Strikeout or home run? ‘Robotic’ umpire being tested by Sugar Land Skeeters

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SUGAR LAND, Texas – Far from the pressure and the furor of Major League Baseball, the Atlantic League’s Sugar Land Skeeters are testing new equipment that may one day take the human error out of calling balls and strikes.

One of the changes is an electronic strike zone -- or what is being called the "robot umpire." It’s based on the Trackman system, where Doppler radar tracks the pitch into an electronic strike zone. Each strike zone is different based on batter data.

The system sends calls to an earpiece worn by the umpire, giving him a strike, ball or “no-track” call. The umpire then relays the call or makes his own call on the “no-track” call.

Some players, like Skeeters outfielder Anthony Giansanti, want to keep the human element in the game.

“(In baseball) you have the roller coaster of emotions, but the ones that can control it and move on, and make adjustments -- I don’t know if a Trackman helps that part of the game,” said Giansanti.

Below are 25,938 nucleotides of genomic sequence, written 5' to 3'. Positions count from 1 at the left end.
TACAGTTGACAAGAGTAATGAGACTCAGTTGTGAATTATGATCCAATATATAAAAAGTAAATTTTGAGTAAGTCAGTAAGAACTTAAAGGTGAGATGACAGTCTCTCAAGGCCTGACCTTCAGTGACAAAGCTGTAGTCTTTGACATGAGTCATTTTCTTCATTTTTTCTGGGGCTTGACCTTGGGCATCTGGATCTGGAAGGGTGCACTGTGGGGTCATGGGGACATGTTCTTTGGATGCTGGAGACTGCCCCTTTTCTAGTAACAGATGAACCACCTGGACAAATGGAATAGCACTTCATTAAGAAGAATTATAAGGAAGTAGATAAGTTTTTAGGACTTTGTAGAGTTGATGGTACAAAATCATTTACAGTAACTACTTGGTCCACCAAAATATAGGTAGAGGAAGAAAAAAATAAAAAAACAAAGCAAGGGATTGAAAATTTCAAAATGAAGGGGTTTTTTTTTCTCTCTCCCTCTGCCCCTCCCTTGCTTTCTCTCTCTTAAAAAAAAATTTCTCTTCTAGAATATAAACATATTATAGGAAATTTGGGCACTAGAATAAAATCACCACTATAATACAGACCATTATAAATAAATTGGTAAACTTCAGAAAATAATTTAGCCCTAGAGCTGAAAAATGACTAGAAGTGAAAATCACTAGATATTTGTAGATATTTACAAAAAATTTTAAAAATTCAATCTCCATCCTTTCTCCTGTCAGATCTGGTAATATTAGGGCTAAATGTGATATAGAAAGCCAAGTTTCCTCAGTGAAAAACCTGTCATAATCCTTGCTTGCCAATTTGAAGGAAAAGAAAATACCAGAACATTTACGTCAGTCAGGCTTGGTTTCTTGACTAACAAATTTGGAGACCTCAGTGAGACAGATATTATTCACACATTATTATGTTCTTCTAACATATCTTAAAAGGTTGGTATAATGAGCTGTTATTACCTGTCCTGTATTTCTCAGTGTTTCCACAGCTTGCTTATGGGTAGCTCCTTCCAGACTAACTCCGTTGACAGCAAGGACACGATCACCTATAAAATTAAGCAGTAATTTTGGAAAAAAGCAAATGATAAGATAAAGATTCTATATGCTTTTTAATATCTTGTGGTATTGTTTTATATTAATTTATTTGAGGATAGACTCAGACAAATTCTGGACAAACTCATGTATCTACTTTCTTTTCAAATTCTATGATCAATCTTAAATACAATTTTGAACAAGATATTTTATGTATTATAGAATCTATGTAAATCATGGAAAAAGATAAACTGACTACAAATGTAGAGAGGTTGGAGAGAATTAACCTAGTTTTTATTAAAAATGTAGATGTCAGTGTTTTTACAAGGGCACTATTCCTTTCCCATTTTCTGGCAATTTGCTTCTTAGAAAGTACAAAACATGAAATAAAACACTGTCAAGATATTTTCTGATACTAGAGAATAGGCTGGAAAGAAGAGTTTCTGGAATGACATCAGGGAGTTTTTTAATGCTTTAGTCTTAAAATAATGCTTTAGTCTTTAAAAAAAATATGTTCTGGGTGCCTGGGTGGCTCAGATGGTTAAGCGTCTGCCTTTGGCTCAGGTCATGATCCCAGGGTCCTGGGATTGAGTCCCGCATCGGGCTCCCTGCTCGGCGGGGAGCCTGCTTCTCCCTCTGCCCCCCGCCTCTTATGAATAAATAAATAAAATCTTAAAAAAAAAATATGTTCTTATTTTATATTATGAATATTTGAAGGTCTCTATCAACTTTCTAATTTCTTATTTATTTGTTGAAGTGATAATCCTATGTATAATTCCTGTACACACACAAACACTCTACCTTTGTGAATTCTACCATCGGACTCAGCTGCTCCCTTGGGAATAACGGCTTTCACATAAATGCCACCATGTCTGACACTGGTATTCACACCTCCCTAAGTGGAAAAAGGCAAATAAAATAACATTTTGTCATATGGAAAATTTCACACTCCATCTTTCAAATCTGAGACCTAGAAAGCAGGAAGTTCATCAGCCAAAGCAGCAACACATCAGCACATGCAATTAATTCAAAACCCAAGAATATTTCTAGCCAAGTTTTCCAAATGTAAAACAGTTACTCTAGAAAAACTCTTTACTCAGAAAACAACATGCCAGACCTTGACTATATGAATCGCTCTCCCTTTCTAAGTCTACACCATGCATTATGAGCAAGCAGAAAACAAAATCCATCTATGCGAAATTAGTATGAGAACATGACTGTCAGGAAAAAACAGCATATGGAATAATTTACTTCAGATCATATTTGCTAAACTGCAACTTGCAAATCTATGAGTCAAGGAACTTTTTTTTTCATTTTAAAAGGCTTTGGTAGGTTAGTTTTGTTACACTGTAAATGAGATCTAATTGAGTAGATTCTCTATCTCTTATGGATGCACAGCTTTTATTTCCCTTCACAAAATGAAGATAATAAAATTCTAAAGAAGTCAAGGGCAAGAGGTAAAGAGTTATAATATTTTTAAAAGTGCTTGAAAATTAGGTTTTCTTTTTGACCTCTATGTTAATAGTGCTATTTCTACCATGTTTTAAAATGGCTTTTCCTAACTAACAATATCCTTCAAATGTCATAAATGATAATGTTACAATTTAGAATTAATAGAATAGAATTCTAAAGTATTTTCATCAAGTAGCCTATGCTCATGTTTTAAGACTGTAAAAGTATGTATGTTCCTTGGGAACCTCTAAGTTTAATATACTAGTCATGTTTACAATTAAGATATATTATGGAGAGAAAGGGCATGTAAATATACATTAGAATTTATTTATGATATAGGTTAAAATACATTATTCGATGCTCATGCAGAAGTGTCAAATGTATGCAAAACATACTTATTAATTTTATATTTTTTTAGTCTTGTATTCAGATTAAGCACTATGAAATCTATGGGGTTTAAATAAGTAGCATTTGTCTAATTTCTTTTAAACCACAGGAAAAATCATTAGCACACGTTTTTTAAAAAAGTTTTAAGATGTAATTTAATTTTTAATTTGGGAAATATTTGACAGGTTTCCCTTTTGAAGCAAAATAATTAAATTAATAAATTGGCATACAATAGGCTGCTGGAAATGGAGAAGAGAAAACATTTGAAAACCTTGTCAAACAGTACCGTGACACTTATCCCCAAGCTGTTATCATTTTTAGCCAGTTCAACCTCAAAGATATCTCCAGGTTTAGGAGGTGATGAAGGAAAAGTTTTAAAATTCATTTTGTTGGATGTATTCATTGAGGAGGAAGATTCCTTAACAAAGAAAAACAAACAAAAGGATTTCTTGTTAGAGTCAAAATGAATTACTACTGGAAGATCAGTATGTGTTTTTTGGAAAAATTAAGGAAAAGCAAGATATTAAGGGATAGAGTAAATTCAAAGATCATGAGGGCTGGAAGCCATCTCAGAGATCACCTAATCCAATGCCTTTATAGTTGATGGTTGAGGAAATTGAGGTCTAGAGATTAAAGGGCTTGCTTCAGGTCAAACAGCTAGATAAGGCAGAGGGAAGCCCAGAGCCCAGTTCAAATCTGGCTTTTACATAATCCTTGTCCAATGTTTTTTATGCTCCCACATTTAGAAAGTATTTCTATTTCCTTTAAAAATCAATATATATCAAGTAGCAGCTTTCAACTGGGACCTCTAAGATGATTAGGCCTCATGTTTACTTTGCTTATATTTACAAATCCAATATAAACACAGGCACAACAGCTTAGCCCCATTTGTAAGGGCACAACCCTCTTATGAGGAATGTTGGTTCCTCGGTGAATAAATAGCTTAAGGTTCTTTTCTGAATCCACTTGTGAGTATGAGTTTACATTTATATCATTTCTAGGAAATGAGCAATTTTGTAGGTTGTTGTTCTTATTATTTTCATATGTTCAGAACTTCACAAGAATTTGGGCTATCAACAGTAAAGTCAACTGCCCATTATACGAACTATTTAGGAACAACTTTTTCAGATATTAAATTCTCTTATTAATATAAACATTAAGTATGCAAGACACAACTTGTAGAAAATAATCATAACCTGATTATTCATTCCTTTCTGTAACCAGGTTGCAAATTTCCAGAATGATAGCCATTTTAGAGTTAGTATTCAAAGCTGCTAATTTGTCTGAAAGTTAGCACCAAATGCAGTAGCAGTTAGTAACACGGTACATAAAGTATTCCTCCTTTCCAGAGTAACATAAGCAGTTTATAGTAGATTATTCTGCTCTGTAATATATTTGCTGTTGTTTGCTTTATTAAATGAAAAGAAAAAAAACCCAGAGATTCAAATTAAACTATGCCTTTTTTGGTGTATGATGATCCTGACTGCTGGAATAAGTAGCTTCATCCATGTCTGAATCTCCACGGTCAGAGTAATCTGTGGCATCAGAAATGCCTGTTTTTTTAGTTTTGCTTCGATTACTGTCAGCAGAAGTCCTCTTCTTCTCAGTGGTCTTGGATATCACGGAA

Other players, including Skeeters pitcher Dallas Beeler, who has played in the MLB for the Chicago Cubs, recognizes the game is evolving.

“(Baseball) is a progressive game,” said Beeler. “Hitters get some pitches, pitchers get some pitches, and now it’s going to be something where it’s much more consistent.”

The Skeeters have their Trackman camera set up, but will not start using it until all teams in the league have their cameras set, something the team believes will happen within the next few weeks.

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